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TIG Welding Process


Development of TIG Welding

After the discovery of the electric arc in 1800 by
Humphry Davy, arc welding developed slowly.
C. L. Coffin had the idea of welding in an inert gas
atmosphere in 1890, but even in the early 1900s,
welding non-ferrous materials like aluminum and
magnesium remained difficult, because these metals
reacted rapidly with the air, resulting in porous and
dross-filled welds.
To solve the problem, bottled inert gases were used
in the beginning of the 1930s.

GTAW - Gas Tungsten Arc Welding

This process was perfected in 1941, and became
known as heliarc or tungsten inert gas welding.
In 1953, a new process based on GTAW was
developed, called Plasma Arc Welding.
It affords greater control and improves weld quality by
using a nozzle to focus the electric arc, but is largely
limited to automated systems.
Whereas GTAW remains primarily a manual, handheld method.

GTAW Welding Operation

Gas Tungsten Arc Welding (GTAW) is frequently
referred to as TIG welding.
TIG welding is a commonly used high quality welding
TIG welding has become a popular choice of welding
processes when high quality, precision welding is

In TIG Tungsten is used as electrode

In TIG welding an arc is
formed between a nonconsumable tungsten
electrode and the metal being
Gas is fed through the torch
to shield the electrode and
molten weld pool. If filler wire
is used, it is added to the
weld pool separately.

TIG Welding Benefits

Superior quality welds

Welds can be made with or without filler metal

Precise control of welding variables (heat)
Free of spatter
Low distortion

Shielding Gases
Argon + Hydrogen
Helium is generally added to increase heat input
(increase welding speed or weld penetration).
Hydrogen will result in cleaner looking welds and
also increase heat input, however, Hydrogen may
promote porosity or hydrogen cracking.

GTAW Welding Limitations

Requires greater welder

dexterity than MIG or stick
Lower deposition rates
More costly for welding
thick sections

Weld Discontinuities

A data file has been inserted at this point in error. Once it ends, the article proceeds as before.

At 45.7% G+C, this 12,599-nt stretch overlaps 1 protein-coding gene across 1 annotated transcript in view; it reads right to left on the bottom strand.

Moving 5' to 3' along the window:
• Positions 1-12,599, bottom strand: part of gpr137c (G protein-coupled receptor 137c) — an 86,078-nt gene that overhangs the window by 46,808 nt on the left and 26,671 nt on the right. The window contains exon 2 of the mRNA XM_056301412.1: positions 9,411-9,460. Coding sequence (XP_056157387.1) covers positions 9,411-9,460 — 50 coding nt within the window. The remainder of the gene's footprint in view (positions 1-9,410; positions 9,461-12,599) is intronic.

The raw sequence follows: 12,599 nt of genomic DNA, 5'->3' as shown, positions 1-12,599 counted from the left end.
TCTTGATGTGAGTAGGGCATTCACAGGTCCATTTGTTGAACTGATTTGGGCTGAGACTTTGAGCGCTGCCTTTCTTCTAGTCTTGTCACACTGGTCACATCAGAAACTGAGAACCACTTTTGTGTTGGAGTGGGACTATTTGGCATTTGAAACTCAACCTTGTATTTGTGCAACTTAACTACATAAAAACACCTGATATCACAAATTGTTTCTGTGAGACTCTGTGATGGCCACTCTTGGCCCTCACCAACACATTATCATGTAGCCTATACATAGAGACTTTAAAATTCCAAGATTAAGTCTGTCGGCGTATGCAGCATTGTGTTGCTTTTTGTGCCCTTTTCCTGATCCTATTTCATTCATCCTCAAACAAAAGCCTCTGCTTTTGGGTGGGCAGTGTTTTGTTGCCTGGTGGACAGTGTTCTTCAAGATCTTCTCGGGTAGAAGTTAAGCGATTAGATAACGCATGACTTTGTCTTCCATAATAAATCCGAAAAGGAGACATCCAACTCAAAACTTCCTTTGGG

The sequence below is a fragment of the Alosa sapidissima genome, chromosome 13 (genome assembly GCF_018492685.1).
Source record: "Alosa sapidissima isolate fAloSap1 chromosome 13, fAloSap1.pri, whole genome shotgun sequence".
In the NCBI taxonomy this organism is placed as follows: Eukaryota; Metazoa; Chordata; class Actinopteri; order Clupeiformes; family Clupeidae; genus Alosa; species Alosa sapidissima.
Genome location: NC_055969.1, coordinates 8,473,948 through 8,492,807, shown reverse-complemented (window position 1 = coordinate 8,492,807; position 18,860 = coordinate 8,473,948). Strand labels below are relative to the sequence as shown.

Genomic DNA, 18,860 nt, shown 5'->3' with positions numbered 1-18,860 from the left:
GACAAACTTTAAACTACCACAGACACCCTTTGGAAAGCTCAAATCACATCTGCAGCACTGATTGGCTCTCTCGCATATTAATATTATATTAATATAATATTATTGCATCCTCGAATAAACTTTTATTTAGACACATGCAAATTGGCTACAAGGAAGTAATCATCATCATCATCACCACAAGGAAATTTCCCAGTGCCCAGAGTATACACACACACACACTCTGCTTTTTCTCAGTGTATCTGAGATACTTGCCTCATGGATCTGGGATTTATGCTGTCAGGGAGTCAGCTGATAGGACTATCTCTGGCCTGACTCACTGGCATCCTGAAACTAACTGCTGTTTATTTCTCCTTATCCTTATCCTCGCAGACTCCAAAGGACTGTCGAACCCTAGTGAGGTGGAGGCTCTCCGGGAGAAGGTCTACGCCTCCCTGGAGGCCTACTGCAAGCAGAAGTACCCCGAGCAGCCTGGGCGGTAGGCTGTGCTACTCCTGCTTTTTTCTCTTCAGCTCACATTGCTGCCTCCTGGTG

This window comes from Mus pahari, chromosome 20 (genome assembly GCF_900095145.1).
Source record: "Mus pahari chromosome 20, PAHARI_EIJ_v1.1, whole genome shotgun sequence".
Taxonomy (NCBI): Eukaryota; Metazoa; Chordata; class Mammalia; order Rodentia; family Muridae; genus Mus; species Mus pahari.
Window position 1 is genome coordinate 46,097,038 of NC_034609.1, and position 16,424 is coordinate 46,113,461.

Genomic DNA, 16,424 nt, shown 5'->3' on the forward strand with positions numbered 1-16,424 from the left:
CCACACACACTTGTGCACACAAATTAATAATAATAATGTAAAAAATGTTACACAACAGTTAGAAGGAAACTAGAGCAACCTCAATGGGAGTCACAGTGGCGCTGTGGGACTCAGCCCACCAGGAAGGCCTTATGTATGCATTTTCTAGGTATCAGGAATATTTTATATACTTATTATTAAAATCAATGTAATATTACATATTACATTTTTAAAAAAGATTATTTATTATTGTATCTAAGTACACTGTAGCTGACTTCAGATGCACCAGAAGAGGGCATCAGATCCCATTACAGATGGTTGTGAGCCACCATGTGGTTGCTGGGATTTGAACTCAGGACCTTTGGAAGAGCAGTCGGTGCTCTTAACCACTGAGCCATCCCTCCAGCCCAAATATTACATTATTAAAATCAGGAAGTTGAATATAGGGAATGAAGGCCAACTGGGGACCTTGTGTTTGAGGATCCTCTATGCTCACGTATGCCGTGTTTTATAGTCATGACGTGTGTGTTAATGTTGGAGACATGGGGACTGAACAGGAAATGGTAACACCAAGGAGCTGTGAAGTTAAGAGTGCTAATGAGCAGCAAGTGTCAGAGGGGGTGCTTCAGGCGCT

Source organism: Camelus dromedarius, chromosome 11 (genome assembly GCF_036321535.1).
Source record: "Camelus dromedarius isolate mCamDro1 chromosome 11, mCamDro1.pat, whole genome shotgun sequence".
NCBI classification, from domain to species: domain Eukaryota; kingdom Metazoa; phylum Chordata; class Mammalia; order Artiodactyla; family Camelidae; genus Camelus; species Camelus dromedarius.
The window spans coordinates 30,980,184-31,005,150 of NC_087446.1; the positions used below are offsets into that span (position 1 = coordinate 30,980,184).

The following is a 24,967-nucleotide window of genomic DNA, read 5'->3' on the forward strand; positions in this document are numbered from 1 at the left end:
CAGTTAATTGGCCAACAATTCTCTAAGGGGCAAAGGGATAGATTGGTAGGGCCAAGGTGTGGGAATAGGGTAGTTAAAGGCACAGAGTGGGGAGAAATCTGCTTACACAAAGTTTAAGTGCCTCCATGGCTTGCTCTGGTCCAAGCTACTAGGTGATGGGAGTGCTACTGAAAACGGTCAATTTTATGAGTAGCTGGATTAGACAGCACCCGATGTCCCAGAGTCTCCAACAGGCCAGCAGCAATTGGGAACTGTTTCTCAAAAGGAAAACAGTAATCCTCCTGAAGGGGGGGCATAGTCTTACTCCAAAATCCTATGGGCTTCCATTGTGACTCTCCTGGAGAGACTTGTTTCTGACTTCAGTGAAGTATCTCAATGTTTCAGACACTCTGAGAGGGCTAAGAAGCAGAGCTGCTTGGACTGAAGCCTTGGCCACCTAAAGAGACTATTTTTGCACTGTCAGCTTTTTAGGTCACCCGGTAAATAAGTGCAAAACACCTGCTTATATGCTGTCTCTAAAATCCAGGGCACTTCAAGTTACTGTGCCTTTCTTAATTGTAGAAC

Tungsten inclusions
Weld metal cracks
Heat affected zone cracks

TIG Welding Problems

Erratic arc
Excessive electrode
Oxidized weld deposit
Arc wandering
Difficult arc starting

Welding Discontinuities
Some examples of welding discontinuities
are shown below.
Evaluation of the discontinuity will
determine if the discontinuity is a defect or
an acceptable condition:

Incomplete Fusion

Incomplete Fusion - A
weld discontinuity in
which fusion did not
occur between weld
metal and fusion faces
or adjoining weld

Undercut & Overlap

Undercut - A groove melted
into the base metal adjacent
to the weld toe or weld root
and left unfilled by weld
Overlap - The protrusion of
weld metal beyond the weld
toe or weld root.

Overlap & Incomplete Joint

Under-fill - A condition in
which the weld face or root
surface extends below the
adjacent surface of the base
Incomplete Joint Penetration
- A joint root condition in a
groove weld in which weld
metal does not extend
through the joint thickness

Partial joint penetration groove welds are commonly
specified in lowly loaded structures.
However, incomplete joint penetration when a full
penetration joint is required, as depicted above,
would be cause for rejection.
A fix for an incomplete penetration joint would be to
back gouge and weld from the other side.
Another acceptable partial penetration joint is shown

Partial Penetration Joint

Partial penetration joint
on the right without
discontinuities is an
acceptable condition